I have another disadvantage. I happen to be president of the Anglo-Swiss Society, and because the business of voluntary euthanasia came up and you could go to Switzerland, I had a host of letters complaining at one level or another. When we get these letters, do we reply? If they have given a telephone number, I ring up, but I lick the letter first to see whether it is part of a lobby and to check whether or not the ink runs. I even do that with Ministers' letters. Fewer and fewer Ministers' replies to Written Questions run, so I have reason to believe that they are stereotype signatures. When you reach the outside public, they may ask about EU subjects that I may or may not know about. I ring them up if I have their number and try to work out whether they will be at home at that time. You try to guess whether they have high tea or dinner. You then ring and say, "I'm ringing because you wrote to me about so and so". More often than not, they say, "Who?". I then say, "Well, it's me, Malcolm Selsdon. I am actually a Lord. I am terribly sorry about it; it is an accident of birth". "Oh, did we?", they ask. I say, "Yes, you wrote", and you realise that you have got part of the lobby, so you are not in touch with the general public. Occasionally someone will be very pleased. I then say, "If you want to know something about something else, let me know", or you give them the website. We can therefore spread the net.
We need to promote—not the committee; it is an extremely boring subject, but some of the issues that come up need to be identified. We need presenters and promoters, as we have discussed with the Hansard Commission. Let us look at the promoters we have. We have a rather rakish frigate of great charm, the Lord Speaker, and a 94-gun solid oak battle ship in the noble Lord, Lord Grenfell. That does sound a bit like a battle ship. Those are the two key people. From underneath them, we should look at people who would go out to promote, speak, wherever it may be, and also get into the audio-visual communication world.
I happen to be secretary of the Parliamentary Space Committee. At one of our earlier meetings in Brussels, one of the commissioners—a remarkable Italian who has the ability, as some Italians do, to speak sometimes moving his arms ahead of his voice, and sometimes behind—left a lasting impression on me. He said that within five years, half the population of the world would have access to audio-visual communication for sound, music, speech, whatever it may be, on a unit, which is strictly to them wherever they are. I suddenly thought that half the population of the world—3 billion—speak English either as their first or second language, or are learning it. It is that form of communication that we should be looking at.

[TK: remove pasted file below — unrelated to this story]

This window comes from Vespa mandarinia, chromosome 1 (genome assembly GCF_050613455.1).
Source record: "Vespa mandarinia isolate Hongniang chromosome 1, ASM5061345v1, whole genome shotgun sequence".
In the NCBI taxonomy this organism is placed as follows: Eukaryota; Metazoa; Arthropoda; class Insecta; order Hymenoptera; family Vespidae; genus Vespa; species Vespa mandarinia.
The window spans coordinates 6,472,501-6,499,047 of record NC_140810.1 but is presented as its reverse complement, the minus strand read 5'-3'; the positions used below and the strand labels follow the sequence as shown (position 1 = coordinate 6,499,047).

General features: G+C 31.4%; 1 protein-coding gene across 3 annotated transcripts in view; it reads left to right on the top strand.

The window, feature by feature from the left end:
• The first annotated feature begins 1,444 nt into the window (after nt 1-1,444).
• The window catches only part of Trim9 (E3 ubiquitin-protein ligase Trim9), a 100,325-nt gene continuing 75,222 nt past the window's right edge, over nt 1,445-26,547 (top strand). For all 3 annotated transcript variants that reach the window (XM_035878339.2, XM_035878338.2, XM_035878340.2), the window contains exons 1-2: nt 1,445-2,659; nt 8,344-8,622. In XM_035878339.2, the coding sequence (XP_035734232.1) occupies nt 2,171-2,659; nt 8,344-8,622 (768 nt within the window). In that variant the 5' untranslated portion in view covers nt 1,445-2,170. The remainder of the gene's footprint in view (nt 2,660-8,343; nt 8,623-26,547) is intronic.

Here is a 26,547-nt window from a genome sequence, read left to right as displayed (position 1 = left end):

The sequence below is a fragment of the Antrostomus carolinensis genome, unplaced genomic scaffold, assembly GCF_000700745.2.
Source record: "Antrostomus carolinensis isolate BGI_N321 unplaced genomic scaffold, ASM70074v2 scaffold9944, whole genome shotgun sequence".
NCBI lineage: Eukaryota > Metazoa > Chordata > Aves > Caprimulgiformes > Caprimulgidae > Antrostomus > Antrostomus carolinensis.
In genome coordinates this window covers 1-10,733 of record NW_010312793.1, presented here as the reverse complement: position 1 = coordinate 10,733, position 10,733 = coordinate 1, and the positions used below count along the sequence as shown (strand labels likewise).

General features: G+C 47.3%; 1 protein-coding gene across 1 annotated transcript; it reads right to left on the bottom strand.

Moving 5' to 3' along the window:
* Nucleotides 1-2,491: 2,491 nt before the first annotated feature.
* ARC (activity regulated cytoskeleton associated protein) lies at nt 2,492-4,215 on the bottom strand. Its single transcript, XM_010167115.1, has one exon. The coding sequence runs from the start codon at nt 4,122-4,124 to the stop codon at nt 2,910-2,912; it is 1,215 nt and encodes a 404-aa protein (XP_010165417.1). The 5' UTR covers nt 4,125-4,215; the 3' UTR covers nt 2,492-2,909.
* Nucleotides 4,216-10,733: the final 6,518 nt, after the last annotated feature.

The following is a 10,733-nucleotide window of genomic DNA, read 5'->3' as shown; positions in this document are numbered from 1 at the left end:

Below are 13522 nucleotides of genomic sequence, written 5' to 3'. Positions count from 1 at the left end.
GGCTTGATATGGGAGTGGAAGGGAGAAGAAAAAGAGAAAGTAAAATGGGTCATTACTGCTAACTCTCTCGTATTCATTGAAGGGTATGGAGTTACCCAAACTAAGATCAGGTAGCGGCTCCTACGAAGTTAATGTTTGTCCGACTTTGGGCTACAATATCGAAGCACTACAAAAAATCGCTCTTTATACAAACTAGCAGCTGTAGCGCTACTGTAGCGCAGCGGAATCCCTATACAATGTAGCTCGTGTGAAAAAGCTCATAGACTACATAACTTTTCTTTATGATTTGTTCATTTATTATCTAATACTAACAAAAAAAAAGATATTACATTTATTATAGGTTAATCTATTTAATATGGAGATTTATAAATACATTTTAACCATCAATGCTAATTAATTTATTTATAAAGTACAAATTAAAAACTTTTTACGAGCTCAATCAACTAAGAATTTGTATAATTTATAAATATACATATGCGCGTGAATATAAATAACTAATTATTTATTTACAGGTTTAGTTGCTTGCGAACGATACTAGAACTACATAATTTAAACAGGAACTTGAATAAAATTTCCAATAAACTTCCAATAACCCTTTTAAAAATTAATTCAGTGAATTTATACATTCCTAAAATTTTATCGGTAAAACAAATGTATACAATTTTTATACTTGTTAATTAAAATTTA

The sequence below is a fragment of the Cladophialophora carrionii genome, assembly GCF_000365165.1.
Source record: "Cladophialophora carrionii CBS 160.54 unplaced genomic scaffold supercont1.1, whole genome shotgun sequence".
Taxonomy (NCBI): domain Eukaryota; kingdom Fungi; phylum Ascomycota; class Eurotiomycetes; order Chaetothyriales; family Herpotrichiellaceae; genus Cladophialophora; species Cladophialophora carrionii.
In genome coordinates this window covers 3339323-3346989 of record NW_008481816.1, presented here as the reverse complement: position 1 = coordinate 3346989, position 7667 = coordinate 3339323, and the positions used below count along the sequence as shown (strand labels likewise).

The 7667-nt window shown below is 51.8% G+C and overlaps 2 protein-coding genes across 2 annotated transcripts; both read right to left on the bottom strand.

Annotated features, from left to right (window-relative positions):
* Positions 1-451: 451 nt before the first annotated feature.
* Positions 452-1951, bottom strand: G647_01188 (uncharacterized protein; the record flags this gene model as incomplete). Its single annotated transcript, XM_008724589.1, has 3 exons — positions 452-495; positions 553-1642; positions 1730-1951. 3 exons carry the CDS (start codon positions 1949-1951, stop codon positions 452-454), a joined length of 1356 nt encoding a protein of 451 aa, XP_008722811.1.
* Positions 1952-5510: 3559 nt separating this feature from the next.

I try occasionally to be a bit electronic, and in distant parts I can manage to access your Lordships' House. Your Lordships may not realise that debates or committees are sometimes reported on three months later. They are continually repeated because there are not enough programmes to broadcast on television. You will see them occasionally in an odd airport, or wherever. If we could only use the electronic media and decide what our policy should be, we should be promoting not the committee but specific issues. I believe that that is possible.
I wish we could drop the phrase "European Union". We are looking at the advantages that we can gain from it. Of course we can give a lot. As my noble friend Lord Stevens pointed out, in the business world now we have a greater concentration of financial resources in this centre than probably anywhere in the world. I do not know the answers, but—I do this reluctantly—if you were to cherry-pick within the EU, there are certain legislative things that could be beneficial. I am told that anyone on a waiting list for the NHS here for a replacement hip, elective surgery, or whatever, may, under new legislation, which has been drafted or set up in Brussels, have an operation in a hospital with only a few days', or maximum two weeks' waiting, which has to be paid for by the NHS.
If we look at the advantages or disadvantages there is no harmonisation or unity. We have to keep the pound sterling. A little thing: you cannot even insure a car or register a car for all the countries of the European Union. There are so many "noes" and "pluses". We need to reach out to the consumer—the person who wants to know whether he can move his dogs around. That was done, but the foreign consumer did not know when he came to London on holiday with his dogs whether they would be well looked after. There was nowhere he could stay with his dog, and hardly a restaurant he could go to. There are so many little anomalies, but should we decide to go out and promote the importance of the scrutiny of legislation, it is a matter of the issues themselves.
It has been a great day today; the weather should also be good tomorrow. I am very grateful that we have had a chance to debate this, but unless we can somehow change our own internal structures and communicate with ourselves on a broader base we have little hope of communicating with the outside world.